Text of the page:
The Bombay High Court while deciding a case has held that in relation to the law relating to public employment, almost every aspect thereof is governed mostly by the statutory rules, and unless there is a rule permitting relaxation of age, the same cannot be permitted.

A Division Bench comprising Justice Abhay Ahuja and Justice M.M. Sathaye observed, “It is settled that service law is rule based. The relationship between the employer and the employee in a public service and the terms and conditions governing such relationship are generally contained in statutory provisions or Rules. It is fundamental that in relation to law relating to public employment, almost every aspect thereof is governed mostly by statutory rules and unless there is a rule permitting relaxation of age etc., the same cannot be permitted.”

The Bench noted that the Rules of 1986 of the State of Maharashtra which regulate the upper age limit for recruitment by nomination in the Class I to Class IV posts in Maharashtra Civil Services do not mention any age relaxation to be provided to government servants.

Advocate Vijay Nagrani appeared for the petitioner while AGP P.G. Sawant appeared for the State.

Facts -

The petitioner was seeking to quash and set aside interim order dated passed by the Maharashtra Administrative Tribunal (MAT) whereby it rejected the petitioner’s interim application for age relaxation to participate in the selection process by nomination to a higher post by appearing in the examination which is going to be held on June 4, 2023. The petitioner was working as a Food Safety Officer whose age was at present 39 years, and in order to appear for the Combined Civil Services Preliminary Examination 2023 conducted by the Maharashtra Public Service Commission (MPSC) he was seeking age relaxation based on Bombay Civil Services, Classification and Recruitment Rules, 1939 (1939 Rules).

The petitioner placed reliance on the Government Circular and the decision of the High Court in the case of Anil Motilal Nimbhure v. State of Maharashtra and Others (Writ Petition No.6179 of 2007) to submit that the said 1939 Rules though framed prior to independence and before framing of the Constitution of India and despite the provision of Article 395 of the Constitution are holding the field. It was further contended that the petitioner being a government servant was entitled to upper age relaxation pursuant to the 1939 Rules, and therefore, even though he crossed the age limit for the general category of 38 years, being 39 years of age, in view of the fact that the said Rules are still holding the field, he was entitled to appear for the examination, which is going to be held on June 4, 2023.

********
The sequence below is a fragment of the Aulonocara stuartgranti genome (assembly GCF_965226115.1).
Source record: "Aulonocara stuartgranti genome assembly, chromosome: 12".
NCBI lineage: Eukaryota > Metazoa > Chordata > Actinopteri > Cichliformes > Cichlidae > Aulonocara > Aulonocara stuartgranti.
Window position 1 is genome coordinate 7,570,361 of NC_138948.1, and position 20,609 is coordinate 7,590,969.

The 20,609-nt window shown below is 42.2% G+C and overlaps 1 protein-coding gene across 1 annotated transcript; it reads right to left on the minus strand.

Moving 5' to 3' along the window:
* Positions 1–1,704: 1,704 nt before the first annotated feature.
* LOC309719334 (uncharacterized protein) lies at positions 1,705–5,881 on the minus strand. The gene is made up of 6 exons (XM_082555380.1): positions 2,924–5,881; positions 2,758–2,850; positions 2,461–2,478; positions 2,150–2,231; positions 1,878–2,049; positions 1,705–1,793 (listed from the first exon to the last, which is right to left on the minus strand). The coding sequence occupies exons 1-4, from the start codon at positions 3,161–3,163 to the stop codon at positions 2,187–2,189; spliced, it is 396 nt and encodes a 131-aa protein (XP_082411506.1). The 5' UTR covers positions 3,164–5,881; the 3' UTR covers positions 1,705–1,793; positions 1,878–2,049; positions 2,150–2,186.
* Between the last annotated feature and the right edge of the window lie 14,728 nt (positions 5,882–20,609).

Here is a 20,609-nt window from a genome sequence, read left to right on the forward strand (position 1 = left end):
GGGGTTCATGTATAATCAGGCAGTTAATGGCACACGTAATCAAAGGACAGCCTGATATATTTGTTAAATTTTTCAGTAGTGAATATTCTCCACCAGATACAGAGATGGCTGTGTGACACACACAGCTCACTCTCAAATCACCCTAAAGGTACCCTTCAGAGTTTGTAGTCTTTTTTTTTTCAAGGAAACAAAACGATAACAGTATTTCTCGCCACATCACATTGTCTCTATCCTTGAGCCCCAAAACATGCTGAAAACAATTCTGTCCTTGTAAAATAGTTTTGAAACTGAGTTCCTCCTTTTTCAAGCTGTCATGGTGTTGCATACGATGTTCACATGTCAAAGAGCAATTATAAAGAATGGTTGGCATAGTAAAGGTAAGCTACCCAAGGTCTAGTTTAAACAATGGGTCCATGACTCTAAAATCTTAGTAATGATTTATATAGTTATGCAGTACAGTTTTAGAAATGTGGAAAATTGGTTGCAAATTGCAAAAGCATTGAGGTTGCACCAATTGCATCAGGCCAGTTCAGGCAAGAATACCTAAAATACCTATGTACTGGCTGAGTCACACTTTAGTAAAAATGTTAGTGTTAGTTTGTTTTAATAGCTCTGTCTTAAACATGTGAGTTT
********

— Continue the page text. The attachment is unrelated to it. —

The High Court after hearing the contentions of the counsel observed, “None of the applicable Rules above provide for any age relaxation in respect of this post for general candidates. Even the Recruitment Rules dated 8th August 2002 which provide for recruitment for the post of Assistant Commissioner, (Food)-cum-Designated Officer, (Group A) framed in exercise of powers conferred by the proviso to Article 309 of the Constitution of India in supersession of all the existing rules, orders or instructions issued earlier, as held by the Tribunal to be applicable to the case of the Petitioner, do not permit the relaxation of age limit beyond the period of 38 years.”

The Court said that no case was made out by the petitioner to persuade it to take any other view and therefore, it refused to interfere in the order passed by the Tribunal.

Accordingly, the Court dismissed the plea.

Cause Title- Raju Dhondiram Akrupe v. The State of Maharashtra & Ors. (Neutral Citation: 2023:BHC-AS:14471-DB)

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